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What Are Mitigating Circumstances in Criminal Cases?

Posted by Dmitry Gorin | Apr 20, 2024

Under California criminal law, mitigating circumstances help lessen a defendant's guilt and encourage the judge to be more lenient in sentencing. For example, perhaps a defendant has no prior criminal record or played a minor role in the crime.

In other words, If you've been charged or convicted of a crime in California, that doesn't mean you will get the maximum sentence. Often, the judge will consider certain mitigating circumstances when determining your sentence. 

Mitigating Circumstances in Criminal Cases
Mitigating circumstances can help lessen a defendant’s guilt and result in a lighter sentence.

It does excuse or justify the crime but can reduce its severity and the associated penalties. Once you are found guilty of a crime, your criminal defense lawyer might be able to present some mitigating factors to lessen the penalties. 

Simply put, after a conviction for a crime, the main objective of a defense lawyer should be to show any mitigating circumstances in your case and ask the judge to consider them when determining your sentence.  

Conversely, aggravating factors, such as prior convictions and victim injuries, increase one's culpability and could lead to an enhanced sentence.

Mitigating circumstances are facts surrounding a crime that work to reduce your culpability for committing it. Your defense lawyer can present mitigating circumstances during a misdemeanor and felony sentencing hearing to persuade the judge to impose a more lenient sentence.

Perhaps you were under duress, provoked, or acted in self-defense. Maybe you committed shoplifting to provide food for your family. Possibly, you have a clean record or took responsibility for the crime early in the investigation. Perhaps the gun you used to commit the crime was unloaded.

Maybe we can argue you are the victim of extreme childhood trauma and suffer from a mental illness, which should reduce your responsibility. Perhaps you were too young to understand the consequences of your actions.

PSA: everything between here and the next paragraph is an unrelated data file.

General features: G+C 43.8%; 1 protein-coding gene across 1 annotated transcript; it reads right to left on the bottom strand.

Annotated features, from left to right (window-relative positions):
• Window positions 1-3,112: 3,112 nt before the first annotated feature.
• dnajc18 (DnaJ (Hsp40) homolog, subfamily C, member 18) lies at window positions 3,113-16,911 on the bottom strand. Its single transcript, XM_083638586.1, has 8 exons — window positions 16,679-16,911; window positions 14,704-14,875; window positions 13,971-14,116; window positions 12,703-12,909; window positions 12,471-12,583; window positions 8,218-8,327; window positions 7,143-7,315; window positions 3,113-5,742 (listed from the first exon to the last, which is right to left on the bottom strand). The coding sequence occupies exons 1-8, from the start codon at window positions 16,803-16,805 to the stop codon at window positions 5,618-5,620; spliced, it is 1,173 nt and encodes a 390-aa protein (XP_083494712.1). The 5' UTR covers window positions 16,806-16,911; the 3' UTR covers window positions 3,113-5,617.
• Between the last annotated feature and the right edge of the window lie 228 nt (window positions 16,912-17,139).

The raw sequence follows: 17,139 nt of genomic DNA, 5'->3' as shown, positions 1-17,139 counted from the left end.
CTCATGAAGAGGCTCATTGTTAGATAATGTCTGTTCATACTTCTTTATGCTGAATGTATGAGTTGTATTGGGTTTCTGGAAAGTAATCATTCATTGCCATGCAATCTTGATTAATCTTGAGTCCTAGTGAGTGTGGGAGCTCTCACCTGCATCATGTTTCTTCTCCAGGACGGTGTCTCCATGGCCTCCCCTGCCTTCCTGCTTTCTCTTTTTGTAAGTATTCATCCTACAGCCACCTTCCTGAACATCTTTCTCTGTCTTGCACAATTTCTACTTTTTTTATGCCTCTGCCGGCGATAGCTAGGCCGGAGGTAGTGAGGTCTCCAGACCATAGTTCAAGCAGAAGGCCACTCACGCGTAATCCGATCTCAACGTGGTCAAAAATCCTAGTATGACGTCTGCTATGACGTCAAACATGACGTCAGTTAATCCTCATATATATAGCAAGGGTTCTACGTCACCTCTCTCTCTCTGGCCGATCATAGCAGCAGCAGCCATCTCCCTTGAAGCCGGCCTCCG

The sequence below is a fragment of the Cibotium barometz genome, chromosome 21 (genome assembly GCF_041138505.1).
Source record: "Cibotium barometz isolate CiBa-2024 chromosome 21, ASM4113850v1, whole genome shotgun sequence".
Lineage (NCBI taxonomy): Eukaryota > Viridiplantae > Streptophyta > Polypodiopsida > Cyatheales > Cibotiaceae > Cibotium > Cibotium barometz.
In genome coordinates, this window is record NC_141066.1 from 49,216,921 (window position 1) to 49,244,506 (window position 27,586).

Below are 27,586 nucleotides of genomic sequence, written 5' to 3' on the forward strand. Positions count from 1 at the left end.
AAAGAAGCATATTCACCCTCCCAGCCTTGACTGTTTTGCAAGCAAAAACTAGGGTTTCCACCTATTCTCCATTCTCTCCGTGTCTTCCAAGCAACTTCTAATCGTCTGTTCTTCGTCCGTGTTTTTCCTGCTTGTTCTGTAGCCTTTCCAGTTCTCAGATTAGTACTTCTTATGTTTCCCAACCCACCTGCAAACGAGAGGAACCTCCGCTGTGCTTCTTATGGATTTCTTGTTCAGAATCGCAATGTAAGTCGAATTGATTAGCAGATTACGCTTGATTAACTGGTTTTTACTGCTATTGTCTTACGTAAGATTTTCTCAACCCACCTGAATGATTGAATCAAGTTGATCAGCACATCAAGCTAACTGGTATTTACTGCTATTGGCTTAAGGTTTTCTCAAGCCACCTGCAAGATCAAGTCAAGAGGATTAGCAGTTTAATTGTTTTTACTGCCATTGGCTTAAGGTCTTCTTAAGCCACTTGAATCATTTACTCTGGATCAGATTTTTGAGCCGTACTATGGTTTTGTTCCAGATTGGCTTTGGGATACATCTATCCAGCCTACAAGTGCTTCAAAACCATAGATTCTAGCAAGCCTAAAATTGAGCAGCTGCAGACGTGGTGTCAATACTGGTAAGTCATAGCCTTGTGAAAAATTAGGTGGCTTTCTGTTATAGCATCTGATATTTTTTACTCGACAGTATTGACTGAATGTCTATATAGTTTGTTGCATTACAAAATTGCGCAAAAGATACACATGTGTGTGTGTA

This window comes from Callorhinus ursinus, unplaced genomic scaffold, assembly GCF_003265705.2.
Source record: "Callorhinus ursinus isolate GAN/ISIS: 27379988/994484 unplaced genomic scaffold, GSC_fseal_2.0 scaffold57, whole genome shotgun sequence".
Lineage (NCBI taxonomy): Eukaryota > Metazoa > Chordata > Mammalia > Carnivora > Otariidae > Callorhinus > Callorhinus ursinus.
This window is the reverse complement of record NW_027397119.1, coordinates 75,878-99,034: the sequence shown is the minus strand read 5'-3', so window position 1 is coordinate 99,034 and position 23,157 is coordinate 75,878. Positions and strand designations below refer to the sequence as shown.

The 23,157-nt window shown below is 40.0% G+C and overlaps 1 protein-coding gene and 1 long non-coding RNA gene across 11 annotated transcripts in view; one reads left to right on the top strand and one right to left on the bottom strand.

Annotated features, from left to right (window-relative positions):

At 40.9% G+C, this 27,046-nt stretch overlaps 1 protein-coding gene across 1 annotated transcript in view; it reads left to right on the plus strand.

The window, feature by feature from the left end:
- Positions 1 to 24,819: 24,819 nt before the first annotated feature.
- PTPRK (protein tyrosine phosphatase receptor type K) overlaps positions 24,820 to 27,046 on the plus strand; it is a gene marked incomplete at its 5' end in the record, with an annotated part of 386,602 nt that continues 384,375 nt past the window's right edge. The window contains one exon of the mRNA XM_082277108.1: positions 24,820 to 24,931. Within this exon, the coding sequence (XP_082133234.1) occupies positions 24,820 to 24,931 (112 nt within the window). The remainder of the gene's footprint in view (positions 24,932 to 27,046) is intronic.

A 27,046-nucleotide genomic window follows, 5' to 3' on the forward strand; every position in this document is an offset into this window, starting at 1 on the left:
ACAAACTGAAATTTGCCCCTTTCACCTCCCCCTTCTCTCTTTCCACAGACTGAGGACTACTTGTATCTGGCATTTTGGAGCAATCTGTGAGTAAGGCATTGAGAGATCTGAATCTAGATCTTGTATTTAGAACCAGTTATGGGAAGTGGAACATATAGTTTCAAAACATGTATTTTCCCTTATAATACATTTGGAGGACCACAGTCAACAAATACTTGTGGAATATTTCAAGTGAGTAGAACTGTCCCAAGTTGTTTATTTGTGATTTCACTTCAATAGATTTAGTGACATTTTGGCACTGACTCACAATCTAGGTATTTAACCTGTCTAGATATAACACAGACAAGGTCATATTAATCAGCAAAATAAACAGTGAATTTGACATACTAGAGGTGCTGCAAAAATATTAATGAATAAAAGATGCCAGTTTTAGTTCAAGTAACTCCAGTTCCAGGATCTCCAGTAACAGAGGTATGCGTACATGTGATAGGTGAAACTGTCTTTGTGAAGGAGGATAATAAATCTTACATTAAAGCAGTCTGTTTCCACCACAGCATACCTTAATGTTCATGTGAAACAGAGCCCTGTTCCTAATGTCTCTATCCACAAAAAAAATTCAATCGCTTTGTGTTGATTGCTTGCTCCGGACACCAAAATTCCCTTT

When attempting to get the judge to impose a less severe sentence, you might be able to present a relevant mitigating factor to explain your behavior to try to lessen the seriousness of the crime. 

What are Mitigating Factors? 

Mitigating factors are extenuating circumstances that might be used to get a reduced sentence, including the following:

  • Having no criminal record or
  • Playing a minor role in the crime.
  • Struggles with addictions, etc.

Mitigating factors are conditions related to a crime that do not absolve the defendant of guilt but can reduce the severity of the punishment. 

They can humanize the defendant and provide context for their actions. They are the opposite of aggravating factors that make the crime a worse action and often result in more harsh sentences.

Mitigating factors are not intended to evoke the judge's sympathy toward you; instead, they should directly or indirectly relate to your culpability in committing the crime. 

They can be used to attest to your overall character or demonstrate how you acted out of character or under extreme circumstances in committing the crime.  The primary objective of mitigating circumstances is to show why it would not serve the interest of justice to impose the most severe penalties.

What Are Positive and Negative Mitigating Circumstances?

Mitigating circumstances are typically categorized into positive and negative. Consider the following:

  • Positive mitigating circumstances indicate good character or a lack of a prior criminal record. These often include community involvement, steady employment, or a history of good conduct. For example, if a first-time offender with a family life is charged with a minor crime, these positive aspects of their life can be considered mitigating circumstances.